How to Become Future-Ready Through R&D Experimentation  by@viceasytiger

How to Become Future-Ready Through R&D Experimentation

Any R&D project is an iterative process where we have initial hypotheses and start building software components to validate them or have lessons learned for informed decision-making. R&D projects are cyclic as we must revisit assumptions several times, pivot, improve, correct – it typically takes a few iterations before getting the real result.
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Vik Bogdanov Hacker Noon profile picture

Vik Bogdanov

Tech storyteller

Last year, I wrote an article for HackerNoon about remote R&D and how it can help businesses accelerate their pace to innovation. This year, I’ve revisited the topic and come across some mind-blowing stats and facts about the global R&D market, which inspired me to explore further:  

  • What kind of companies are better placed to invest and benefit from R&D,  
  • What types of projects and solutions are best suited for R&D, and  
  • How R&D can help drive Industry 4.0 transformations, boost the evolution of emerging technologies, and enable more enterprises and SMBs to become tech-savvy, innovative, and future-ready. 

To answer these questions and to better understand how R&D projects differ from mainstream software engineering projects, I’ve talked to Bogdan Popescu, Technical Director of R&D Embedded Division at Rinf.tech, a Romanian technology solutions company. 

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Bogdan has more than ten years of hands-on experience with R&D project development and has made his way from R&D Program Manager to R&D PM to Head of R&D. In particular, he specializes in managing R&D projects across AI/ML, Virtualization, and IoT/embedded domains. 

Bogdan, could you please describe your current role as R&D Technical Director? What’re your key priorities? 

My current role covers two main areas. On the one hand, I’m in charge of all projects running in our R&D and responsible for their delivery to customers, meeting deadlines and quality criteria, building trust with customers, and paving the way for long-term collaboration. That’s my main focus.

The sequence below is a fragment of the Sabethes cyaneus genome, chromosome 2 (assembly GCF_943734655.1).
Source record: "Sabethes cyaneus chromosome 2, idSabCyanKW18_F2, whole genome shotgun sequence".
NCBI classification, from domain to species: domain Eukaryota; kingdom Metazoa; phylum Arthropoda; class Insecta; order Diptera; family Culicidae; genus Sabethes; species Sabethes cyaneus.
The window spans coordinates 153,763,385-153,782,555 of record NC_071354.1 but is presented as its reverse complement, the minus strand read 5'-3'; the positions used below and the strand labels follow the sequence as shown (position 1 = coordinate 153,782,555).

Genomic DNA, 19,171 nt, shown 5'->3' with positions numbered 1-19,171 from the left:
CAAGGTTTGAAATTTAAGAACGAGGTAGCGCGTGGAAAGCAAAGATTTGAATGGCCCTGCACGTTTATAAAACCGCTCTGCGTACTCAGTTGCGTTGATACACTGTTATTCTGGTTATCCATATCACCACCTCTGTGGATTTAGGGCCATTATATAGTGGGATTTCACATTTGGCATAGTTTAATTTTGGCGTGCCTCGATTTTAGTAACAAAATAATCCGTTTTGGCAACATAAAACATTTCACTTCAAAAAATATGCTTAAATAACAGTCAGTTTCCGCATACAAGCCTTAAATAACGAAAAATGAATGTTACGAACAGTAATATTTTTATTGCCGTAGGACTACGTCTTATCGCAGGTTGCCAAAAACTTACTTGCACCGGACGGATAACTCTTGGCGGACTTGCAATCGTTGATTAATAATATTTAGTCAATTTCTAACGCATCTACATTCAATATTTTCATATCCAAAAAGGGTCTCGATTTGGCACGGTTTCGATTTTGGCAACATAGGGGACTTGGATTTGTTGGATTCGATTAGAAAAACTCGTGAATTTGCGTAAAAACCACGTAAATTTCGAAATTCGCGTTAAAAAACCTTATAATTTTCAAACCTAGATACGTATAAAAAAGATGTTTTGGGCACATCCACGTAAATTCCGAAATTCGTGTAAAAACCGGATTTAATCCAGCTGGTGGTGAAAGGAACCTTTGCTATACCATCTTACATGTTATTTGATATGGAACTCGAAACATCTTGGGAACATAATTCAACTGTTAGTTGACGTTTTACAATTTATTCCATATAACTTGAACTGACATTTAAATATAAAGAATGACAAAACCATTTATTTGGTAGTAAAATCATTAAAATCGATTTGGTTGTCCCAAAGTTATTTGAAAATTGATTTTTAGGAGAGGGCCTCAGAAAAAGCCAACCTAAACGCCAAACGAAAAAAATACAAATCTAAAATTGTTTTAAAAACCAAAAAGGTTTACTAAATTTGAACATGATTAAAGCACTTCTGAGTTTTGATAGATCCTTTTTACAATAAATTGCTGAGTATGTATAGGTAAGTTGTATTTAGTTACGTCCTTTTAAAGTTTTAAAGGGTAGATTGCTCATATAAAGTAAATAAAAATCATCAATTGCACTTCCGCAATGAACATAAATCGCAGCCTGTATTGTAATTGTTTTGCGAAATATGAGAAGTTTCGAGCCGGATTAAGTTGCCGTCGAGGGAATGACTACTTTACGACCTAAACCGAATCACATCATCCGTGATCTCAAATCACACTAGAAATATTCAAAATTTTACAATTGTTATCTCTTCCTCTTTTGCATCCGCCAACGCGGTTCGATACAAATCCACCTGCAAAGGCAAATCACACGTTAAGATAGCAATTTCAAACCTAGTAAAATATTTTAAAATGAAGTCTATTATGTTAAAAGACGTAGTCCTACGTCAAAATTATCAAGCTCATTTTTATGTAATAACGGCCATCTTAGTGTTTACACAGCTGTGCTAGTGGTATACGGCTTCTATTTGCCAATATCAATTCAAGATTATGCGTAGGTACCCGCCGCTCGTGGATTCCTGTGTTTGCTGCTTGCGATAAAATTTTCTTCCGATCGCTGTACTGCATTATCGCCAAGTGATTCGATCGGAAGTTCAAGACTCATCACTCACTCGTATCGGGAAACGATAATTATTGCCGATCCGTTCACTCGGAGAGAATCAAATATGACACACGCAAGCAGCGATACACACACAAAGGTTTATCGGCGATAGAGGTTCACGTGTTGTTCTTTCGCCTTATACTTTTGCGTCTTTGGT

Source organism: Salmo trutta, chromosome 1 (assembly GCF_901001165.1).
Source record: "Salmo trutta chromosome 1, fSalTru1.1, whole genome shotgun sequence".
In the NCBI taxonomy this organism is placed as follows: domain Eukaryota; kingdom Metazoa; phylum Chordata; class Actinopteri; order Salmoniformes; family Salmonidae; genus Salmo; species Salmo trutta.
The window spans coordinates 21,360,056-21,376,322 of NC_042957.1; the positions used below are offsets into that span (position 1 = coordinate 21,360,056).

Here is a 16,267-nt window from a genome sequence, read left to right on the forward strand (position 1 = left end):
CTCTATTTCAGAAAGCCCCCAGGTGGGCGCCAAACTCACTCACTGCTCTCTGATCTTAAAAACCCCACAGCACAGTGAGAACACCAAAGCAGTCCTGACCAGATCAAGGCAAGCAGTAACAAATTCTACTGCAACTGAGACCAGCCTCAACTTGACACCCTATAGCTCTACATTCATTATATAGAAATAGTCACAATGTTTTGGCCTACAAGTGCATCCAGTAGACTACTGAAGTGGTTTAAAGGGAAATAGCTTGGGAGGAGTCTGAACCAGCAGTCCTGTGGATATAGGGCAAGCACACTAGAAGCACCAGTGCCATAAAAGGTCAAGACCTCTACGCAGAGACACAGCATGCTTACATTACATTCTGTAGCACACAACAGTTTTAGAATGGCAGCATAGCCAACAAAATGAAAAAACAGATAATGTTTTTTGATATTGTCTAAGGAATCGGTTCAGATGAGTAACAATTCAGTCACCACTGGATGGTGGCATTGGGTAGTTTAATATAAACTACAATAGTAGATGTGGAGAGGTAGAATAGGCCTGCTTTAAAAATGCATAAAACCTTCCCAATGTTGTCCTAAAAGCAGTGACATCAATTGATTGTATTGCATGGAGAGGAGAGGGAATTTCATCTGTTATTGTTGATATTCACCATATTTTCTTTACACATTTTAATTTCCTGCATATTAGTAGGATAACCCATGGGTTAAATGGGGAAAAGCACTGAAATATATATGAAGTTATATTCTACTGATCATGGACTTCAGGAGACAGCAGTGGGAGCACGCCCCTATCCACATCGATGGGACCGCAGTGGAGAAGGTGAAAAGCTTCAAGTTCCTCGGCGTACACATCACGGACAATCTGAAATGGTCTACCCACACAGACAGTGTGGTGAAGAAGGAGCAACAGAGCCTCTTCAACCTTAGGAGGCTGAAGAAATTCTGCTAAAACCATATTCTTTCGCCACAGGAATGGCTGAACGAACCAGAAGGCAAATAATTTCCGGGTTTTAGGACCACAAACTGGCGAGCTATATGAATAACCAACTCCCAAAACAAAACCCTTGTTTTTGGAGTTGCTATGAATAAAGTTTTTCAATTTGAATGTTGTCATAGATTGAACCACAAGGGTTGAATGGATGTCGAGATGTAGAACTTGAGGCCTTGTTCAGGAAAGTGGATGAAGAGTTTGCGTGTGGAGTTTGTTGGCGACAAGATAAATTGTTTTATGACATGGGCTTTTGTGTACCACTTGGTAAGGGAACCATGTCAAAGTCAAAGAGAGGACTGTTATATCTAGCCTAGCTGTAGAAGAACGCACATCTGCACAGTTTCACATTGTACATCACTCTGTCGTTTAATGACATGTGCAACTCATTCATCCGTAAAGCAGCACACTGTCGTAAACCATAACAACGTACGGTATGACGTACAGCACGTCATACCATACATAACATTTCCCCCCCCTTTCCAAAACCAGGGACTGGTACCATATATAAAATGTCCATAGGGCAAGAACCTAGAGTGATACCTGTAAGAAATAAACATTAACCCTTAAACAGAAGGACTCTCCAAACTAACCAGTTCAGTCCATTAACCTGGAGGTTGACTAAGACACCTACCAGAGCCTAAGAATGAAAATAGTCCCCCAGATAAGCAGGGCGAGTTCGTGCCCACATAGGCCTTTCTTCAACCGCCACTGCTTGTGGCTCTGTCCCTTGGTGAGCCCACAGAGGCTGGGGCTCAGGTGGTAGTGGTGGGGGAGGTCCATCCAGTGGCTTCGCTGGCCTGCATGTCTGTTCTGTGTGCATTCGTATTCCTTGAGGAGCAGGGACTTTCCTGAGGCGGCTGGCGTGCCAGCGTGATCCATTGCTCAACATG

However, on the other hand, my job is to identify potential new technology use cases that might be able to help other companies solve their tech limitation issues and have a positive impact on their business growth. From this perspective, we build proof-of-concept (PoC) projects, which imply a high level of experimentation and playing around with technologies and tools. 

What’s the current size of your R&D team, and where do you source software engineering talent for it? 

Currently, we have around 60 people in our R&D team that are involved in current customer projects and PoC projects development. For customer projects, we typically recruit engineers from our available talent pools in Eastern Europe.

For PoC projects, we don’t hire permanent resources. We pick people with required skills from existing customer teams (who temporarily have a limited work scope or want to volunteer to work on R&D projects as their pet projects) to run PoC experiments. They see it as a way to advance their knowledge and boost professional growth, as most PoC projects are very challenging and require non-trivial approaches. 

What’s the key difference between mainstream software development projects and R&D projects? 

I’d say that each R&D project is sort of a terra incognita for us. Mainstream projects are normally well-defined, while in R&D projects, we have many unknowns, we have no idea of the final project scope and size. We may (or may not) know the destination, but we have no clue how to get there.  

As such, any R&D project is an iterative process where we have initial hypotheses and start building software components to validate them or have lessons learned for informed decision-making. R&D projects are cyclic as we must revisit assumptions several times, pivot, improve, correct – it typically takes a few iterations before getting the real result.